Hepatitis A is a transmissible viral infection that contaminates the liver. Most of the people get this infection when they are traveling abroad.
The illness spreads when a person ingests some drink or food which is contaminated by infected feces. The term used to describe this spread is “fecal-oral transmission”. This type of infection occurs when a waiter or cook doesn’t wash their hands after using the washroom. The drinks and food that can mostly house this virus are fruits, ice, vegetables, shellfish and water.
Common symptoms of Hepatitis-A.
People who are infected with this illness will experience some unlikeable symptoms. Some of these are jaundice, fever, fatigue, joint pain and nausea. All of the symptoms related to this illness are termed “non-specific”. This means that they are also symptoms of many other diseases. The only way to find if the person is infected with Hepatitis A is blood test. If the test comes negative, the patient will be tested for other illnesses.
How to prevent Hepatitis-A infection.
It can only be prevented with the help of Hepatitis A vaccine. The vaccination is usually given in the form of two doses. First is the initial vaccine followed by a booster vaccine shot given six months later.
Treatment of Hepatitis-A infection.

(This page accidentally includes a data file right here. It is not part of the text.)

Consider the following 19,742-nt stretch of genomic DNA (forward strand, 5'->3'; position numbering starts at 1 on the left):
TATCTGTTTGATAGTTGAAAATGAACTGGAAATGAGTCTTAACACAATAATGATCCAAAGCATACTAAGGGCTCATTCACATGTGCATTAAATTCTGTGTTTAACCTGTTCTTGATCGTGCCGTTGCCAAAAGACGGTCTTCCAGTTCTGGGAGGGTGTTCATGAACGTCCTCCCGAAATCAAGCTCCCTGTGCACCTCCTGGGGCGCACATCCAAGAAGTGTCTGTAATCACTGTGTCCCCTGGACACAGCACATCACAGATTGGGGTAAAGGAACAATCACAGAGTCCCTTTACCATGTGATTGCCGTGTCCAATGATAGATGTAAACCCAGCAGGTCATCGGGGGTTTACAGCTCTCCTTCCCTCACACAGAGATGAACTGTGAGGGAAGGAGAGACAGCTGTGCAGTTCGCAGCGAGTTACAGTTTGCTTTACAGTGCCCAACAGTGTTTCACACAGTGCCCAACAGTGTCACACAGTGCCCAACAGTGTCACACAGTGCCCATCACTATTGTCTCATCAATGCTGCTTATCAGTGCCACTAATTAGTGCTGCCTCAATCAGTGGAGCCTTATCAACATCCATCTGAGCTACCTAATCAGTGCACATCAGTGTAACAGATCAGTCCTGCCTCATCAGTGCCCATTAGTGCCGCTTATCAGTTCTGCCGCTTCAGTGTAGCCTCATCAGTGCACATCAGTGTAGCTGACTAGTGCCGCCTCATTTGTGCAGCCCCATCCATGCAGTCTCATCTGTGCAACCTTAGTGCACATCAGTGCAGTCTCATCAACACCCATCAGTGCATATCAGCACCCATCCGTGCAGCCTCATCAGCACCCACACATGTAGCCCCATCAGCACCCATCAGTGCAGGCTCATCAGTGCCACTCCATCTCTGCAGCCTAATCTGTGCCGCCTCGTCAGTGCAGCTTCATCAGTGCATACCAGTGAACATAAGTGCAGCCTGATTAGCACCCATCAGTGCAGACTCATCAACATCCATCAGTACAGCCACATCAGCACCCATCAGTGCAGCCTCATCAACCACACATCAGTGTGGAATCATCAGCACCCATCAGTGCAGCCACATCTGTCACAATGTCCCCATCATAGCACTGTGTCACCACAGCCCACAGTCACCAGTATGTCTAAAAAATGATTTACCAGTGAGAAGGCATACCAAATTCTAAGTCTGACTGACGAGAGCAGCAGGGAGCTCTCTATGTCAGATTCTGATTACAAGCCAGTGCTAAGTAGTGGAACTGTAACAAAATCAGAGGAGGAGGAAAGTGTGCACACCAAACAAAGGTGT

A patient suffering from Hepatitis A usually gets well in a few weeks without treatment. However, the symptoms might last for up to 6 months. Doctors may suggest the right medicine to help relieve your symptoms. You need to visit the doctor regularly to make sure your fully recovered.
Frequently Asked Questions (FAQs)
This sections answers some of the most common questions regarding Hepatitis-A.
Q. Is it curable?
There is currently no treatment for hepatitis A, but it usually goes away on its own within a couple of months. It is best to look after yourself at home. However, you should also get a GP to do a blood test if you think you could have it, as more severe illnesses can have similar symptoms.
Q. Is it life-threatening?
Hepatitis A is rarely life threatening.
Q. Is it contagious?
Hepatitis A is a very contagious liver disease. People usually have the disease even before the symptoms reflect. However, the number of patients diagnosed with Hepatitis A have reduced since the invention of the vaccination.
Q. Is it possible to take other vaccines at the same time?
Yes, other inactivated or liver virus vaccines can be taken at the same time, but it should be given at a different anatomical area, if possible. If given in the same muscle, the injections should be separated with a minimum distance of 1 inch.
Q. Is it recommended for pregnant women?
The vaccines are considered safe if given to women who are at a risk of getting this infection.